Diet and Supplements – Eating a well-balanced diet ensures that the proper electrolytes, vitamins and minerals are available for the body to use and metabolize during activity. These are needed for normal muscle function and supplements might have to be used if the levels are found to be lower than normal when a blood test is performed.
Pre-activity Hydration – Drinking plenty of water is always important. Before exercise or activity it is especially important to hydrate with water and non-sugary, non-caffeinated sports drinks. Sugar will decrease the up-take of the fluid in the gut.
Caffeinated drinks need to be avoided because caffeine is a diuretic and will cause someone to urinate more often, depleting the fluid supply very quickly. Hydrating properly is critical in preventing muscle cramps especially in hot and humid weather.
Caring for Muscle Cramps
If a cramp occurs, respond by gentling stretching the muscle accompanied by gentle massage. The application of heat and/or ice can speed up the process of reducing the cramp intensity. Ice massage is appropriate during an athletic event or work activity that causes a cramp to occur. Many times the muscle can be stretched, iced and massaged at the same time. Cramps can occur due to prolonged positioning of body parts; therefore do not remain in one position for prolonged periods of time. Some people will benefit from the use of Quinine, which can be found in tonic water and has been shown to decrease muscle activity. Unfortunately, it has been linked to birth defects and miscarriages and is not available in pill form in the United States.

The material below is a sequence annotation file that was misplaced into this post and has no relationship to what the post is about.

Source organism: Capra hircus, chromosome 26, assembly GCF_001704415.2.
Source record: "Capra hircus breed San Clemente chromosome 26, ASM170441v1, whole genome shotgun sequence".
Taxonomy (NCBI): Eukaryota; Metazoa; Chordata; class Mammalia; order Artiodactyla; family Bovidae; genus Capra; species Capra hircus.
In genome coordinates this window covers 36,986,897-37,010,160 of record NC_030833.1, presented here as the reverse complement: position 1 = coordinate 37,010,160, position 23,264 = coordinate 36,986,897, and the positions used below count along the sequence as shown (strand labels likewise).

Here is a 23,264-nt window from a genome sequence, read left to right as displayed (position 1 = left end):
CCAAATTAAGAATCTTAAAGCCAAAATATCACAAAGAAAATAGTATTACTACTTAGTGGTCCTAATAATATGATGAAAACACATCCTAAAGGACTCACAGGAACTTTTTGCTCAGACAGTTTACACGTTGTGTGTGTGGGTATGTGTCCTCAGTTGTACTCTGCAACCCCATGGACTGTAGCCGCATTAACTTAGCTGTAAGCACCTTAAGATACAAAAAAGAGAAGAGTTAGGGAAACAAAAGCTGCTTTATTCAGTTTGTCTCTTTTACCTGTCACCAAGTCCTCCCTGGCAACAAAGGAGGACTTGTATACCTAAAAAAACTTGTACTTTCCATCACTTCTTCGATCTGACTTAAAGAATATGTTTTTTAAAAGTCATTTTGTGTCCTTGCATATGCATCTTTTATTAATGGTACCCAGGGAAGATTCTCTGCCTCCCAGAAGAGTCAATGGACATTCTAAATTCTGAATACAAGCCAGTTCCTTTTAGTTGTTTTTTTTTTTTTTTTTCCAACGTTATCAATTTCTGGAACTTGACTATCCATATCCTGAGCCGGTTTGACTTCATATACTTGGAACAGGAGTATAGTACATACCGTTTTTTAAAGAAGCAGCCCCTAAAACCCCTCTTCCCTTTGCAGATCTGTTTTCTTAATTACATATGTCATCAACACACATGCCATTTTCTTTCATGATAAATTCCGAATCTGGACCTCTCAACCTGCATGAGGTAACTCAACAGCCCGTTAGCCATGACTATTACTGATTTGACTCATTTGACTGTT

Muscle cramps are very common and most of us will experience one or more at some time in our lifetime. Fortunately most of them are not serious and do not cause any harm to the muscle. Some precautions can be taken to prevent them and when done properly the frequency and intensity of the muscle cramp can be significantly decreased. Ask your doctor or Physical Therapist for some suggestions of exercises that will help you avoid the onset of a muscle cramp.